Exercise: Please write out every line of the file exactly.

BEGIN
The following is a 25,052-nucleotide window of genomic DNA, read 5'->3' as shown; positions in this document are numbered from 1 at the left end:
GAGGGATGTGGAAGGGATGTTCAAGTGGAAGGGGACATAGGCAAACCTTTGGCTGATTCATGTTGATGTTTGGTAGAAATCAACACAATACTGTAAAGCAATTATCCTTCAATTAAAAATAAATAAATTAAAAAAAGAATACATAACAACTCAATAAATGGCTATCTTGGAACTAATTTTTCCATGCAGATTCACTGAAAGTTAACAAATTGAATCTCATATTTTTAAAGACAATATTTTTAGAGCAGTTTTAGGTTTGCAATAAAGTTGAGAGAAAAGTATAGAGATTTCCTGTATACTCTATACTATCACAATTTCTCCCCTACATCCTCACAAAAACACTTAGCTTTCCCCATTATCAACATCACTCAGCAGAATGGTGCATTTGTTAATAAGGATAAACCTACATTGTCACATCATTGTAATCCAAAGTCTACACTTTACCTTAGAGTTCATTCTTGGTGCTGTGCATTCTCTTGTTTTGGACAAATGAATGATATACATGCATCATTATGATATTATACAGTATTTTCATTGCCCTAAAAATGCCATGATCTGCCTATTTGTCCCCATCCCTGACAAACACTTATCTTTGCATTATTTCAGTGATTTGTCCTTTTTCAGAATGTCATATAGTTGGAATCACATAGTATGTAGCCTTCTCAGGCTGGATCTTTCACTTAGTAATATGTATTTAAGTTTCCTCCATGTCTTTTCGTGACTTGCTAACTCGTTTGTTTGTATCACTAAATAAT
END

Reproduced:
The following is a 25,052-nucleotide window of genomic DNA, read 5'->3' as shown; positions in this document are numbered from 1 at the left end:
GAGGGATGTGGAAGGGATGTTCAAGTGGAAGGGGACATAGGCAAACCTTTGGCTGATTCATGTTGATGTTTGGTAGAAATCAACACAATACTGTAAAGCAATTATCCTTCAATTAAAAATAAATAAATTAAAAAAAGAATACATAACAACTCAATAAATGGCTATCTTGGAACTAATTTTTCCATGCAGATTCACTGAAAGTTAACAAATTGAATCTCATATTTTTAAAGACAATATTTTTAGAGCAGTTTTAGGTTTGCAATAAAGTTGAGAGAAAAGTATAGAGATTTCCTGTATACTCTATACTATCACAATTTCTCCCCTACATCCTCACAAAAACACTTAGCTTTCCCCATTATCAACATCACTCAGCAGAATGGTGCATTTGTTAATAAGGATAAACCTACATTGTCACATCATTGTAATCCAAAGTCTACACTTTACCTTAGAGTTCATTCTTGGTGCTGTGCATTCTCTTGTTTTGGACAAATGAATGATATACATGCATCATTATGATATTATACAGTATTTTCATTGCCCTAAAAATGCCATGATCTGCCTATTTGTCCCCATCCCTGACAAACACTTATCTTTGCATTATTTCAGTGATTTGTCCTTTTTCAGAATGTCATATAGTTGGAATCACATAGTATGTAGCCTTCTCAGGCTGGATCTTTCACTTAGTAATATGTATTTAAGTTTCCTCCATGTCTTTTCGTGACTTGCTAACTCGTTTGTTTGTATCACTAAATAAT